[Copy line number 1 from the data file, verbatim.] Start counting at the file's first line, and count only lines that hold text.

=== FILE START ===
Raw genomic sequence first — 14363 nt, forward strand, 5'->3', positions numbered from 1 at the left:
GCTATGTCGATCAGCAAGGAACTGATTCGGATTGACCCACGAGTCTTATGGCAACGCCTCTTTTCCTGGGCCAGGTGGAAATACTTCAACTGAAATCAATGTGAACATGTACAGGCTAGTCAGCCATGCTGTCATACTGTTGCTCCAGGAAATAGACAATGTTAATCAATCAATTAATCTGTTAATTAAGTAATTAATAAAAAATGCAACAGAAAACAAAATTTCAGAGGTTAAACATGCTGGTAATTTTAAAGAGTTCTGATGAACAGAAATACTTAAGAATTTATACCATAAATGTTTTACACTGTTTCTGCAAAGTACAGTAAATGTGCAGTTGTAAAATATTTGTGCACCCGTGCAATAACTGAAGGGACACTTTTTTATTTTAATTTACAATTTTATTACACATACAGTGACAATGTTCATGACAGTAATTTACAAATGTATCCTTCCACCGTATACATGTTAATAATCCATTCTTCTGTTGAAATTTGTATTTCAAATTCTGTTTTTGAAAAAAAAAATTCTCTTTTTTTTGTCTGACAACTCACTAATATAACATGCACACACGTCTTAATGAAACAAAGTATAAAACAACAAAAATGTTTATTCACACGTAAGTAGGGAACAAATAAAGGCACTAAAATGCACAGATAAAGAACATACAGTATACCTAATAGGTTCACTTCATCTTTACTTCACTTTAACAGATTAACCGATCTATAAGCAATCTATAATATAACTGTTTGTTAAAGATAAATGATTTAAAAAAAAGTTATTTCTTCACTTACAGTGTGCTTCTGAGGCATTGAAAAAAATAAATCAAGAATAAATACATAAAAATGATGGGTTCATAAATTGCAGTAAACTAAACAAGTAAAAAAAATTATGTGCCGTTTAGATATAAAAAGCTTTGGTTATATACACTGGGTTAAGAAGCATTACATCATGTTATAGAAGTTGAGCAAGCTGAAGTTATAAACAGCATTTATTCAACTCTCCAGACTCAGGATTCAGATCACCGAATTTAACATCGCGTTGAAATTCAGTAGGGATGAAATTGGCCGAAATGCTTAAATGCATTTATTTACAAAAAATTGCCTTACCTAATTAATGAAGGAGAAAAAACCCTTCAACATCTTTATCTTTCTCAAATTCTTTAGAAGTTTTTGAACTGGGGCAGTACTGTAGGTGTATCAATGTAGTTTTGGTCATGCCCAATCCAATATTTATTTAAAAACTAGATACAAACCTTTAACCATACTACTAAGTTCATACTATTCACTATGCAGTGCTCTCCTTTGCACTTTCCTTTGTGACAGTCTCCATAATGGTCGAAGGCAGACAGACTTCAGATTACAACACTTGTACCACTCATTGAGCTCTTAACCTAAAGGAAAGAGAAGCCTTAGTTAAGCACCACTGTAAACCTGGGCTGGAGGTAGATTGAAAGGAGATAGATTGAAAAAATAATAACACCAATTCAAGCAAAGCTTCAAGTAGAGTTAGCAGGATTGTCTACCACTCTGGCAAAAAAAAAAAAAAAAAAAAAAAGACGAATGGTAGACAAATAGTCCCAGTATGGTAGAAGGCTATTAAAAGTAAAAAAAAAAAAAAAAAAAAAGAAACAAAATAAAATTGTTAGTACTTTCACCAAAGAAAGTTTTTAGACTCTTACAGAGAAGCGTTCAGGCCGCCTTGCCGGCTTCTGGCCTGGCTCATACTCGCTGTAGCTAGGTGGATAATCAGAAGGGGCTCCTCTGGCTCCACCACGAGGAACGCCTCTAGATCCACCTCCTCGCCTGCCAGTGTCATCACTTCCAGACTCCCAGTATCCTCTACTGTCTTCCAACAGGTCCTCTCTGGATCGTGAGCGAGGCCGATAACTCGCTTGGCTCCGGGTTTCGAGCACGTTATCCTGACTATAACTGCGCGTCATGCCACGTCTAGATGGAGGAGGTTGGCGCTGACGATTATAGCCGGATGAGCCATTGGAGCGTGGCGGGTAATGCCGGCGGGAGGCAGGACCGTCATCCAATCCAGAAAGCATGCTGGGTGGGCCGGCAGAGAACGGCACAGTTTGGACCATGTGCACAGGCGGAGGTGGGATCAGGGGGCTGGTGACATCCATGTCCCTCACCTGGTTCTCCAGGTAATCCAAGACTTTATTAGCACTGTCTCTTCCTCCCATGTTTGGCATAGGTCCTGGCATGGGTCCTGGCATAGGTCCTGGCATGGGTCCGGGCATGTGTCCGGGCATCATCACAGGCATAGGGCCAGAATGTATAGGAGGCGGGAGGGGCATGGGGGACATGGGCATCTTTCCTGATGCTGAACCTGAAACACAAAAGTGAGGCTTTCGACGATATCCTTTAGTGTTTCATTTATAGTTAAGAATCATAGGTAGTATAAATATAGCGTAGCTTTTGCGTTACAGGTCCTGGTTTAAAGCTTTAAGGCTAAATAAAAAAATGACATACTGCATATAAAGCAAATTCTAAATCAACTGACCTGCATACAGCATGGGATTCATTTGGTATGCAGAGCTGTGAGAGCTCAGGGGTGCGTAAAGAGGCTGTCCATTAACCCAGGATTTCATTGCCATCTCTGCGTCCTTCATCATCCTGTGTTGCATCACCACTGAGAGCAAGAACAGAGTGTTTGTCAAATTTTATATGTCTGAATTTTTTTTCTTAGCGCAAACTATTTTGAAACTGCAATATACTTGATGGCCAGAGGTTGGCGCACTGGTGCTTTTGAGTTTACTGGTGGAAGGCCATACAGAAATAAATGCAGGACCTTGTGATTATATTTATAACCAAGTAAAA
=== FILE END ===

Raw genomic sequence first — 14363 nt, forward strand, 5'->3', positions numbered from 1 at the left: